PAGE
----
It has long been debated how it is that salvation comes about. There are some who would assert that God has made possible the way of salvation through the death and resurrection of Jesus Christ and all that remains is for us to embrace it by faith. Others have asserted that God actually saved some through the death and resurrection of Christ and all that remains is for God to act in that persons to bring them to faith.

No God fearing Christian would ever assert that faithwas not a necessary condition of salvation. The questions that have long driven debate among theologians was how does faith come about and what relationship does faith have with works. Can a person believe the gospel and then later loose their salvation? Does knowledge of the gospel and believing that is true equal faith? Is faith a work of man or of God? How does a person come to faith? What must one believe? As time permits over the next few months I hope to answer some of these questions faithfully from scripture.

For now let me leave you to consider Philippians 1:6, “For I am confident of this very thing, that He who began a good work in you will perfect it until the day of Christ Jesus.” I would like to make three quick observations:

  1. “I am confident” – Paul states that he is confident about the future of the believers in Philippi. Why is that Paul is confident? Isn’t there the possibility that they might stop believing at some point?
  2. “He who began a good work” – Paul is not concerned about them giving up the faith, because He does not see it as something that they have done in the first place, but rather a work of God in their lives. Paul seems to understand that they came to faith not because they were somehow smarter or better than other people but rather because God did something in their lives to bring them into the faith.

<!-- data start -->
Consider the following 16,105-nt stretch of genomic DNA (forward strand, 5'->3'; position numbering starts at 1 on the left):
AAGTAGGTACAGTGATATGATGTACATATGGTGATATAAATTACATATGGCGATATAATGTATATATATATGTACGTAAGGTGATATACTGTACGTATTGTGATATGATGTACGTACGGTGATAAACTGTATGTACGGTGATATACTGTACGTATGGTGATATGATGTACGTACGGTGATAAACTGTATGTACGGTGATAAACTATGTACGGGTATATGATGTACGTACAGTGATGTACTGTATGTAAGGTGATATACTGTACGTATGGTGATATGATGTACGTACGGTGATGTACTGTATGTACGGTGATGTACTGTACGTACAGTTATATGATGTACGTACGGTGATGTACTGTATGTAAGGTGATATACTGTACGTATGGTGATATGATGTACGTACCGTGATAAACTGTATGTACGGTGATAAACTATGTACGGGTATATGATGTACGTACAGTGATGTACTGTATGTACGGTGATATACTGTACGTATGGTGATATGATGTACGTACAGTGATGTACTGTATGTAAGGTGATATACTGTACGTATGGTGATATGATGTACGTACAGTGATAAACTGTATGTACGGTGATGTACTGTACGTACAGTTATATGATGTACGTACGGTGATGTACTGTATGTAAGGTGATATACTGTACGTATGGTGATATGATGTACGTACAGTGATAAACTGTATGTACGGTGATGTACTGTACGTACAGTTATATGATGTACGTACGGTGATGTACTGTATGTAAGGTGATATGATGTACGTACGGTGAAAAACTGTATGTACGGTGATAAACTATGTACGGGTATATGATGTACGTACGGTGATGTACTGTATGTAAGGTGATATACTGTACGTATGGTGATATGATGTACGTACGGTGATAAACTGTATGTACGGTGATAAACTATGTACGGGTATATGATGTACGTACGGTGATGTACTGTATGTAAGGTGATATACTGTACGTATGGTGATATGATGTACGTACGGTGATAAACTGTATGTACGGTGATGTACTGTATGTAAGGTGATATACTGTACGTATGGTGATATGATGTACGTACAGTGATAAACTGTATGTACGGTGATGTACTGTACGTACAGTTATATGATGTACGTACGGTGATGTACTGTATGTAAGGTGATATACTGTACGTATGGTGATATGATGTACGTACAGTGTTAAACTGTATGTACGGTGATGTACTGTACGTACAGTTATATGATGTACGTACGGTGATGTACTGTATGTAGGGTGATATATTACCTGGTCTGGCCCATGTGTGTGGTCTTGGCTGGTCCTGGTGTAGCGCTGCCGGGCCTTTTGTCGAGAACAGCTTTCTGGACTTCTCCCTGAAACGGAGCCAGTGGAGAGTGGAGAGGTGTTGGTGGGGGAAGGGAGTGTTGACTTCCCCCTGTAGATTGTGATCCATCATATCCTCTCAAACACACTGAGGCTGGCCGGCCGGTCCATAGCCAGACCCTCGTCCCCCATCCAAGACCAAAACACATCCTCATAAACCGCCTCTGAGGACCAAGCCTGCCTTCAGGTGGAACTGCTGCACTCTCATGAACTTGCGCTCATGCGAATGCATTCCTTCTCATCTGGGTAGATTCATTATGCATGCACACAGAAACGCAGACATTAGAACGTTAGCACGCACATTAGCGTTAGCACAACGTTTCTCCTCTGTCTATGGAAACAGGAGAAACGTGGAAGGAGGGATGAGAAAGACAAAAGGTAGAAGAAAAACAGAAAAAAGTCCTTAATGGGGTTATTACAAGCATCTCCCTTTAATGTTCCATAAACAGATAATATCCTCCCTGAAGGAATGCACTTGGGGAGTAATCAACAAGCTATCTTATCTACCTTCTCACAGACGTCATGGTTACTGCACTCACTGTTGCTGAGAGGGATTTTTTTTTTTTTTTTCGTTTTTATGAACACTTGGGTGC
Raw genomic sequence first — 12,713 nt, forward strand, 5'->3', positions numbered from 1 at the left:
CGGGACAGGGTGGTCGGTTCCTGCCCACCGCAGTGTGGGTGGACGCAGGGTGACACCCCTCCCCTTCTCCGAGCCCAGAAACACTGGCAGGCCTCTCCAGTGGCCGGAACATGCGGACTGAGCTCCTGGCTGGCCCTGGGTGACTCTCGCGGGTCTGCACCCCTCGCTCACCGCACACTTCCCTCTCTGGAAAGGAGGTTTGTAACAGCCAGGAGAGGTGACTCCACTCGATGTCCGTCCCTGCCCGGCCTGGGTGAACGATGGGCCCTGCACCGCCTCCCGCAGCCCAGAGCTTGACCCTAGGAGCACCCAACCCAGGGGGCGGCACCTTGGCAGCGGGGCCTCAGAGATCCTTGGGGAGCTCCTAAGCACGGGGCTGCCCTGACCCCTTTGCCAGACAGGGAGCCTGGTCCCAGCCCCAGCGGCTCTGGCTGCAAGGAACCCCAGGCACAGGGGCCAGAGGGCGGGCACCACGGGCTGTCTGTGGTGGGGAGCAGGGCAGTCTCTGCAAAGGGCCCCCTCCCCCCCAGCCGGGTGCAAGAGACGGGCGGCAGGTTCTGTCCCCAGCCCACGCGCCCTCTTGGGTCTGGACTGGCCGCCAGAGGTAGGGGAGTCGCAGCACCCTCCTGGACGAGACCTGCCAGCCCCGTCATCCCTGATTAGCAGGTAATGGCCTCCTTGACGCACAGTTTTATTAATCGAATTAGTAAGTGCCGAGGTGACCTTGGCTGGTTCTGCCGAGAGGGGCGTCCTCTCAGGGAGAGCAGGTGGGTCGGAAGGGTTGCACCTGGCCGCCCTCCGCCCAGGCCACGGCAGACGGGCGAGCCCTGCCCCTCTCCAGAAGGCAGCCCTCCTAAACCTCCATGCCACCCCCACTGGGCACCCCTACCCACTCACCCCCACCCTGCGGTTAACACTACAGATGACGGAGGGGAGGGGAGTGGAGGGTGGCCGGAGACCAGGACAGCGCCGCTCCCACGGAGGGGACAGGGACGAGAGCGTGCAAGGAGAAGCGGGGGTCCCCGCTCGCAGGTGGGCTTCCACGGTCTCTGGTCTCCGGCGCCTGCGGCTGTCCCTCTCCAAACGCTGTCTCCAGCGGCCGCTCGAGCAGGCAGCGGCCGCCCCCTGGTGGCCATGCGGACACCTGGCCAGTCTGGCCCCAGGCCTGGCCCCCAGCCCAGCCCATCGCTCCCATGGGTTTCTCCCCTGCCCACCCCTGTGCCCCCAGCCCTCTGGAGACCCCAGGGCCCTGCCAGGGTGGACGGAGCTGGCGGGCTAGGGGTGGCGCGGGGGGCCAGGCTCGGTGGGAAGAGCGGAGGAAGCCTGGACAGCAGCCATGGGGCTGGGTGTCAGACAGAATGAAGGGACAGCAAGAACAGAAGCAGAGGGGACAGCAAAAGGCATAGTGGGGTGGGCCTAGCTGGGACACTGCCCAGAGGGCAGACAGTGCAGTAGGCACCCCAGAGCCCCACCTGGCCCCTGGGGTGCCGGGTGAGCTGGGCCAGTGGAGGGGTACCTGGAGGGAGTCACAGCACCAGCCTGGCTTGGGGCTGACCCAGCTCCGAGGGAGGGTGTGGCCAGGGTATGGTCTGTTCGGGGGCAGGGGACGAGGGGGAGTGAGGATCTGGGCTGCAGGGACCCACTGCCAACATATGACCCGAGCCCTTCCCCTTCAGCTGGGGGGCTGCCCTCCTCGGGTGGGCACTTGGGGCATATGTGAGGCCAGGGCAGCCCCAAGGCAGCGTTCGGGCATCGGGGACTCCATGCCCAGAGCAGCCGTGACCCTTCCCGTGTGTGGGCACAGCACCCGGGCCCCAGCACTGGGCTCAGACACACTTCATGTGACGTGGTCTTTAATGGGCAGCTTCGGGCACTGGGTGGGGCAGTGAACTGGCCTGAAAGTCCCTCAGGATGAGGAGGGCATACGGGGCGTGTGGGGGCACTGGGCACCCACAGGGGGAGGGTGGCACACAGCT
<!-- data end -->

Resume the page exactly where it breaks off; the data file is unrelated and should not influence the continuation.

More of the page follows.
3. “will perfect it until the day of Christ Jesus” – Since Paul sees their salvation as having been a work of God, he can be confident that what God has begun, He will also finish. God will continue to grow and strengthen the faith of those in whom He has begun to do a good work.

I would draw one final conclusion from this verse about the nature of the faith of those who have “suffered shipwreck in regard to their faith” (1 Tim. 1:19). If a person’s “faith” does not last until the “day of Christ Jesus,” it is evidence that their faith was not a “work of God,” but rather “work of man.” It seems fair to conclude that there is a faith then that springs forth from men that will not save and there is a faith that springs forth from God that results in salvation. We must endeavor then to distinguish that faith which is a genuine work of God from that faith which is born out of the hypocrisy of the human heart.

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